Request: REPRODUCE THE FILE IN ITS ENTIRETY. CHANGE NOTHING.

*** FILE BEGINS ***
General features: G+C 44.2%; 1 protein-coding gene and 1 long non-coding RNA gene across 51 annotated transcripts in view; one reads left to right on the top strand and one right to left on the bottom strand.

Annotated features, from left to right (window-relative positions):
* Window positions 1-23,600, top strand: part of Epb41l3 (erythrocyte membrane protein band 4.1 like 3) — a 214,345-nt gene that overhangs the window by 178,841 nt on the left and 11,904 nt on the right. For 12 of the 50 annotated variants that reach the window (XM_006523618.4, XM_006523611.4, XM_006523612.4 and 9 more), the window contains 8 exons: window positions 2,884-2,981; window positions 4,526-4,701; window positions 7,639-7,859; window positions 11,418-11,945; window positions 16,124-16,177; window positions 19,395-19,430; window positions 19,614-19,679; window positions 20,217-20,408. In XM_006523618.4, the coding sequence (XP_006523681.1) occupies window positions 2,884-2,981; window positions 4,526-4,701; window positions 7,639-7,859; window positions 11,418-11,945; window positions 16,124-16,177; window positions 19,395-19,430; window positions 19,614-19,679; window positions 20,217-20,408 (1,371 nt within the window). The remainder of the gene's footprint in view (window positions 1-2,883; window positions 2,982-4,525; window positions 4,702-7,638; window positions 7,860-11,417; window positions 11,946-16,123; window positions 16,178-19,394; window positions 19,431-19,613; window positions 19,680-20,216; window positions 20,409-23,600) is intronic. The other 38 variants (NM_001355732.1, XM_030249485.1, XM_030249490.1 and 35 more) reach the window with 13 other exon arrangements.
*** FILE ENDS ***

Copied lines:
General features: G+C 44.2%; 1 protein-coding gene and 1 long non-coding RNA gene across 51 annotated transcripts in view; one reads left to right on the top strand and one right to left on the bottom strand.

Annotated features, from left to right (window-relative positions):
* Window positions 1-23,600, top strand: part of Epb41l3 (erythrocyte membrane protein band 4.1 like 3) — a 214,345-nt gene that overhangs the window by 178,841 nt on the left and 11,904 nt on the right. For 12 of the 50 annotated variants that reach the window (XM_006523618.4, XM_006523611.4, XM_006523612.4 and 9 more), the window contains 8 exons: window positions 2,884-2,981; window positions 4,526-4,701; window positions 7,639-7,859; window positions 11,418-11,945; window positions 16,124-16,177; window positions 19,395-19,430; window positions 19,614-19,679; window positions 20,217-20,408. In XM_006523618.4, the coding sequence (XP_006523681.1) occupies window positions 2,884-2,981; window positions 4,526-4,701; window positions 7,639-7,859; window positions 11,418-11,945; window positions 16,124-16,177; window positions 19,395-19,430; window positions 19,614-19,679; window positions 20,217-20,408 (1,371 nt within the window). The remainder of the gene's footprint in view (window positions 1-2,883; window positions 2,982-4,525; window positions 4,702-7,638; window positions 7,860-11,417; window positions 11,946-16,123; window positions 16,178-19,394; window positions 19,431-19,613; window positions 19,680-20,216; window positions 20,409-23,600) is intronic. The other 38 variants (NM_001355732.1, XM_030249485.1, XM_030249490.1 and 35 more) reach the window with 13 other exon arrangements.